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Study Reveals Threat Of Toxic Algae Bloom To Florida Tourism

At Central Marine the algae exudes an overpowering smell. Photo by Amy Green
At Central Marine the algae exudes an overpowering smell. Photo by Amy Green

A new study shows that a toxic algae bloom driving Floridians from affected waters also is poised to drive tourists from the state.

More than half of those surveyed as part of the study were concerned enough about the bloom to consider delaying travel plans.

The study was conducted by the University of Florida's Tourism Crisis Management Initiative and Black Hills State University of South Dakota.

Lori Pennington-Gray, director of the Tourism Crisis Management Initiative, says many study respondents could not identify on a map where the toxic algae bloom is located, fueling fear.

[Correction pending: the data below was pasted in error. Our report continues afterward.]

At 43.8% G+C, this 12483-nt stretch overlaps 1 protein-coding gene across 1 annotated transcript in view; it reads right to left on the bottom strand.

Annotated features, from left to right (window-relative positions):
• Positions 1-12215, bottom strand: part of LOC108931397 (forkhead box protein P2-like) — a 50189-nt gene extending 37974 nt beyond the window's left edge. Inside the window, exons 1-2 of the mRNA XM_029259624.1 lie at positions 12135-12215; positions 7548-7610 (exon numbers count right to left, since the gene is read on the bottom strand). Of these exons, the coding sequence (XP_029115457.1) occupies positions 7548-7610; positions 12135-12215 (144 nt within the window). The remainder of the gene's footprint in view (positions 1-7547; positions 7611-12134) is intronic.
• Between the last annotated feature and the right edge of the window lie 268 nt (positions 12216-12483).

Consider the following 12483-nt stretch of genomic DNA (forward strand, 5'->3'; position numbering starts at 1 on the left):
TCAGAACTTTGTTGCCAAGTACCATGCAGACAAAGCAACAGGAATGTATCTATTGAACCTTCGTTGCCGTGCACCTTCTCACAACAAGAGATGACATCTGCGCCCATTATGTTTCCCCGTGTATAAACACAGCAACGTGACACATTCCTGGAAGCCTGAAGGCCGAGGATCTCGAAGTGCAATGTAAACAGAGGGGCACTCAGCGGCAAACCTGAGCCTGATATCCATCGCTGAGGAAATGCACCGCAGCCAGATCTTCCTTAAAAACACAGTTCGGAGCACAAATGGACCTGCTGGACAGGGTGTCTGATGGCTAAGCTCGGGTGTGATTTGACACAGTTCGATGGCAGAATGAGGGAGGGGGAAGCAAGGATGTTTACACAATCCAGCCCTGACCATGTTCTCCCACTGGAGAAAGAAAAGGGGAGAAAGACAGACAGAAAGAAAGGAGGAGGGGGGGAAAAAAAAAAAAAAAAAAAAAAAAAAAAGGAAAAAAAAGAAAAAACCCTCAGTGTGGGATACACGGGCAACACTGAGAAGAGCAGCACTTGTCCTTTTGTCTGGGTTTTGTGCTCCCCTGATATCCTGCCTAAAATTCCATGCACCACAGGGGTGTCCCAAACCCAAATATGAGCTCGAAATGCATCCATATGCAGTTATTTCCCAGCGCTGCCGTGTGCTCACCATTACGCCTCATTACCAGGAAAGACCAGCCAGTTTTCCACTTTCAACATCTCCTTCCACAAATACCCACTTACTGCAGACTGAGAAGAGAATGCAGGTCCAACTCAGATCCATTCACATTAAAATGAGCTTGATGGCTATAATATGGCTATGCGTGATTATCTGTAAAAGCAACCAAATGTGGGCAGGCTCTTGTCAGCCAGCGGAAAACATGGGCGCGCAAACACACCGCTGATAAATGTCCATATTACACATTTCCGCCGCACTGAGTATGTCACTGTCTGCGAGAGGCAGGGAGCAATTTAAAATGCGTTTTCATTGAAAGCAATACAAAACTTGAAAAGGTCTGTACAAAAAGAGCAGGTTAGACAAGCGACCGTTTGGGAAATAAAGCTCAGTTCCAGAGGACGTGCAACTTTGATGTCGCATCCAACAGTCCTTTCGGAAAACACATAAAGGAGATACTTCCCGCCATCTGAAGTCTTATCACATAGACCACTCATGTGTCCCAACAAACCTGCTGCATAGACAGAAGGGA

"It's amazing that there are dots along the entire coastline of Florida. So you've got dots in Jacksonville, dots in Pensacola."

She says the bloom has wielded a greater impact than the Pulse mass shooting.

States of emergency have been declared in three east coast counties and a fourth west coast county where the bloom is concentrated.

Mark Perry is executive director of the Florida Oceanographic Society.

"It's disappointing in a way that unfortunately you have to deal with this kind of situation because tourism is our No. 1 industry in Florida, and we're dependent on visitors to come to our areas."

Amy Green covered the environment for WMFE until 2023. Her work included the 2020 podcast DRAINED.